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Cheng, J; Liang, SL; Yao, YJ; Zhang, XT (2013). Estimating the Optimal Broadband Emissivity Spectral Range for Calculating Surface Longwave Net Radiation. IEEE GEOSCIENCE AND REMOTE SENSING LETTERS, 10(2), 401-405.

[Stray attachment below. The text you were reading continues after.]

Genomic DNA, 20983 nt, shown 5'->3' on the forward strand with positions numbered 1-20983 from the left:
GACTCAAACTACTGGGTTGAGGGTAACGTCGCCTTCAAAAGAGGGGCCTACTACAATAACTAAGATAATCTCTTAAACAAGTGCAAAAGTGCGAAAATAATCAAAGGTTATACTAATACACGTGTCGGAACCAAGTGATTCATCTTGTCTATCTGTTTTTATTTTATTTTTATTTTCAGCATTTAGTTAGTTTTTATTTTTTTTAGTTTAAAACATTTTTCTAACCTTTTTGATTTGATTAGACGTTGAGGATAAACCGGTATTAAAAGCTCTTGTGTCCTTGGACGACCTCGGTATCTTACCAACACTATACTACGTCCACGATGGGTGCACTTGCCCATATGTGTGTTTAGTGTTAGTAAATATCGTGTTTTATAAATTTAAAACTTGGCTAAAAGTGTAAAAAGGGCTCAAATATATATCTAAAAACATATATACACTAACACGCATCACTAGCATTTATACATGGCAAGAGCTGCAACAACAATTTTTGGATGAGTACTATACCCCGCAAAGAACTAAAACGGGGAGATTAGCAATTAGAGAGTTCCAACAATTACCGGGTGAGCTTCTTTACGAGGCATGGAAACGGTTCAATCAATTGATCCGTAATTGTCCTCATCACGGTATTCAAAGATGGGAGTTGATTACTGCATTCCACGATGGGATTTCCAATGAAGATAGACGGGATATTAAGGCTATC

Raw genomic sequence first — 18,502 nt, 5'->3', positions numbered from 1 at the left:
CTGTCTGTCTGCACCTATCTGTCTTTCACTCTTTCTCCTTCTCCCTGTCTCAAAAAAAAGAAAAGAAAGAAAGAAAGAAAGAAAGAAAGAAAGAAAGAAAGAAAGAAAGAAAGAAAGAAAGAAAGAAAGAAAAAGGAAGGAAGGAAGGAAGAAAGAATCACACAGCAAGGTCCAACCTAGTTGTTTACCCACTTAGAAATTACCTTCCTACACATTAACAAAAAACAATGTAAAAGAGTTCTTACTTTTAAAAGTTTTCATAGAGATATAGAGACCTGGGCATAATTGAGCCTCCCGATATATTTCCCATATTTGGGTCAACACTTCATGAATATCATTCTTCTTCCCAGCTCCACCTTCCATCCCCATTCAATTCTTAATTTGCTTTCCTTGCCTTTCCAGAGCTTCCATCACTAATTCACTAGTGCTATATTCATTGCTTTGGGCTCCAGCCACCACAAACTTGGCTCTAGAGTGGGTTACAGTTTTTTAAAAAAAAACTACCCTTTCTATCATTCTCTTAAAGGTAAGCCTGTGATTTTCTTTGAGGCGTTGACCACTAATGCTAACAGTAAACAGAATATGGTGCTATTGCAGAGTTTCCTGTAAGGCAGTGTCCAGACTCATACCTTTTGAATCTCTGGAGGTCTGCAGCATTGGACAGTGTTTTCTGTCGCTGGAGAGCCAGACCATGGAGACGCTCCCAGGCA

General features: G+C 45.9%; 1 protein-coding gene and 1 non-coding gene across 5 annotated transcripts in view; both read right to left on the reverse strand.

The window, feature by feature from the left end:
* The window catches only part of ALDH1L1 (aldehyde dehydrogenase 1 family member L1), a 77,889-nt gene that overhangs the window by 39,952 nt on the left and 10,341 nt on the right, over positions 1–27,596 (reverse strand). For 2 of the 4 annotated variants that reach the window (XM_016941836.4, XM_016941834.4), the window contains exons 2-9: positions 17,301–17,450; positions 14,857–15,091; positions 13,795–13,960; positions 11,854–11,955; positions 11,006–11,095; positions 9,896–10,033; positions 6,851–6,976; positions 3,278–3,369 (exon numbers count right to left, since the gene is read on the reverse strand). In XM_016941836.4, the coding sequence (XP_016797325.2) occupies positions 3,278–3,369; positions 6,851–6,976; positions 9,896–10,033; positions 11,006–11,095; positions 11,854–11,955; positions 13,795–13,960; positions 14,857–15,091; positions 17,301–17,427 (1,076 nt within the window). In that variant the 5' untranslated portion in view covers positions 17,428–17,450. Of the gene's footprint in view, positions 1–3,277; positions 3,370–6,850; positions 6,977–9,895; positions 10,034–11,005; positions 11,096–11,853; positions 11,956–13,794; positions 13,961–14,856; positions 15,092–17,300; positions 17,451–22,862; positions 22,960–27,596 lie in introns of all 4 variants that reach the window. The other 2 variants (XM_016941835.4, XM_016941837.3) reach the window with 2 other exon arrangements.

Surface broadband emissivity (BBE) in the thermal infrared spectrum is essential for calculating the surface total longwave net radiation in land surface models. However, almost all narrowband emissivities estimated from satellite observations are in the 3-14-mu m spectral region. Previous studies converted these narrowband emissivities to BBE over different spectral ranges, such as 3-14, 8-12, 8-13.5, and 8-14 mu m. Errors in the calculated total longwave net radiation must be quantified systematically using these BBEs. Moreover, the best spectral range for longwave net radiation must be determined. The key to addressing these issues is the use of the realistic emissivity spectra. By applying modern radiative transfer tools, we derived the emissivity spectra of water, snow, and minerals at 1-200 mu m. Using these emissivity spectra, we first investigated the accuracy of replacing all-wavelength surface longwave net radiation with the surface longwave net radiation in the 3-100-, 4-100-, 2.5-100-, 2.5-200-, and 1-200-mu m spectral domains. Surface longwave net radiation at 2.5-200 mu m was found to be optimal, with a bias and root mean square (rms) of less than 0.928 and 0.993 W/m(2), respectively. We calculated the errors when estimating surface longwave net radiation at 2.5-200 mu m with BBE in different spectral ranges. The results show that BBE at 8-13.5 mu m had the lowest error and the corresponding bias and rms were less than 0.002 and 1.453 W/m(2), respectively. When the 2.5-200-mu m surface longwave net radiation calculated by the 8-13.5-mu m BBE was used to replace the all-wavelength surface longwave net radiation, the average bias and rms were 1.473 and 2.746 W/m(2), respectively. Using the most representative emissivity spectra, we derived the conversion formulas for calculating BBE at 8-13.5 mu m from the Advanced Spaceborne Thermal Emission and Reflection Radiometer (ASTER) and the Moderate Resolution Imaging Spectrometer (MODIS) narrowband emissivity products.



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